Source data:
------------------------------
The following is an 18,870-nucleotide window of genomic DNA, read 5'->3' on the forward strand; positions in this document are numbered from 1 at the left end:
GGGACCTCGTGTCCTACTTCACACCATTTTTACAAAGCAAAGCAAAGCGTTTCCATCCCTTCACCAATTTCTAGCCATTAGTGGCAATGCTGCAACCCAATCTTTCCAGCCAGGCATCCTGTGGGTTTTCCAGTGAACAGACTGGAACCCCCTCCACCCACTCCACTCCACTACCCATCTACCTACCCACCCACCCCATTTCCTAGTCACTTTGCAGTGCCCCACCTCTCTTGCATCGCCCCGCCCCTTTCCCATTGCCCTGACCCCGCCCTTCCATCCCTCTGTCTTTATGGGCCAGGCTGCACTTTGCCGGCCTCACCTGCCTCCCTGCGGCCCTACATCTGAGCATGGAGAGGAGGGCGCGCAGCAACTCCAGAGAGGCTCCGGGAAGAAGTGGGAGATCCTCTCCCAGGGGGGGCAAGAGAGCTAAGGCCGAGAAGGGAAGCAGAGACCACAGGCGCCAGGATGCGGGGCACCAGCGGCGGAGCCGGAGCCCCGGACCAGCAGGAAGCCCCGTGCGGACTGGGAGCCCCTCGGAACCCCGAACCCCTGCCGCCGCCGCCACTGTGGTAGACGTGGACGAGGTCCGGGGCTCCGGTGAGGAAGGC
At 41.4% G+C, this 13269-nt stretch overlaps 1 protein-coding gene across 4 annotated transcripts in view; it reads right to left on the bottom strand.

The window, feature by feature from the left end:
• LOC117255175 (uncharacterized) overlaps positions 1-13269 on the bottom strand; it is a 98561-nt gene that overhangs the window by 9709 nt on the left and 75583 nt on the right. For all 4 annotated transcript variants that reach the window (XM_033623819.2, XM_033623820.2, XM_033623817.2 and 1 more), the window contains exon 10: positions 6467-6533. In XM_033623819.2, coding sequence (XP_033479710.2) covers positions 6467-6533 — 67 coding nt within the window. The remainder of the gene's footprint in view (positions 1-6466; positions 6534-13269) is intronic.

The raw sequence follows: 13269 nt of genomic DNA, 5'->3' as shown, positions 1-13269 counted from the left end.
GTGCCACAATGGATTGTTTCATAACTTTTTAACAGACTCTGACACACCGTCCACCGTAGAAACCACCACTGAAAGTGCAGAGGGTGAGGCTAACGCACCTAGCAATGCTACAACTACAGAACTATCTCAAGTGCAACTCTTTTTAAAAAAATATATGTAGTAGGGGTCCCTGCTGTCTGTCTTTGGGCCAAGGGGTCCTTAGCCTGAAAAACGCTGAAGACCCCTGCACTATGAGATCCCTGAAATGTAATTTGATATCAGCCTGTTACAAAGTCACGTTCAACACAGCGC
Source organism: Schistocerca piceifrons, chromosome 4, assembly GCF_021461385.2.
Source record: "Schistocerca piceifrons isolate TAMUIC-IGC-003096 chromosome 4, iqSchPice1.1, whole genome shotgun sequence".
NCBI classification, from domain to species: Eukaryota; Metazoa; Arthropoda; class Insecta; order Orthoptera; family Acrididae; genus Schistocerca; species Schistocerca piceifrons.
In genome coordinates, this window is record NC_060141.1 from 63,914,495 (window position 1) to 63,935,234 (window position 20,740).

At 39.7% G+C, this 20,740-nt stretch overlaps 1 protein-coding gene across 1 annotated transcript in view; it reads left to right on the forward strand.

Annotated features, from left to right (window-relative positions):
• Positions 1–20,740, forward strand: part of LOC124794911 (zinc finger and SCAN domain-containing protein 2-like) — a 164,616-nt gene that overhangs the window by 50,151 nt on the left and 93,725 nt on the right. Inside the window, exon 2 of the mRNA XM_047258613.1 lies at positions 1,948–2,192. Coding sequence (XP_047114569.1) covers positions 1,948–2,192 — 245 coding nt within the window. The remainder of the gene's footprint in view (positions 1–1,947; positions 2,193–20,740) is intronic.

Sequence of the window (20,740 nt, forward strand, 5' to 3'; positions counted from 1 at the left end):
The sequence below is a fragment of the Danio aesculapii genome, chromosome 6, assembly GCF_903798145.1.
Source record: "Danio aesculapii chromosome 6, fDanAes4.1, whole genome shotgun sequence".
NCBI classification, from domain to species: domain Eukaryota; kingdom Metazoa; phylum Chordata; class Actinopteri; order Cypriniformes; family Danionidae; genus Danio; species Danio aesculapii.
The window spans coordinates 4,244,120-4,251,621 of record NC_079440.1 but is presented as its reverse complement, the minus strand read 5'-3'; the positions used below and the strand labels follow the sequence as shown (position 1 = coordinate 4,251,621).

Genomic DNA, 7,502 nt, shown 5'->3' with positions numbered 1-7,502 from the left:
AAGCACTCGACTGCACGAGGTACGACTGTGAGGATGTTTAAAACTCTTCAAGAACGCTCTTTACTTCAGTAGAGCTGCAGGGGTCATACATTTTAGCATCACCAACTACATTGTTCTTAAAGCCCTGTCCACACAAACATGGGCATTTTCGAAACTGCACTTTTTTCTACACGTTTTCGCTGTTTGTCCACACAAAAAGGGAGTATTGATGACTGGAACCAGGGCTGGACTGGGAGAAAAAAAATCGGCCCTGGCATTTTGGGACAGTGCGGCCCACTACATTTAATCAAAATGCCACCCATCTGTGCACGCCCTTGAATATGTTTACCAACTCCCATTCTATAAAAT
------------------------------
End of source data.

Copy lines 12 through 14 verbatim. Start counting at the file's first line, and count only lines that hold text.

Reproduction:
At 39.7% G+C, this 20,740-nt stretch overlaps 1 protein-coding gene across 1 annotated transcript in view; it reads left to right on the forward strand.

Annotated features, from left to right (window-relative positions):
• Positions 1–20,740, forward strand: part of LOC124794911 (zinc finger and SCAN domain-containing protein 2-like) — a 164,616-nt gene that overhangs the window by 50,151 nt on the left and 93,725 nt on the right. Inside the window, exon 2 of the mRNA XM_047258613.1 lies at positions 1,948–2,192. Coding sequence (XP_047114569.1) covers positions 1,948–2,192 — 245 coding nt within the window. The remainder of the gene's footprint in view (positions 1–1,947; positions 2,193–20,740) is intronic.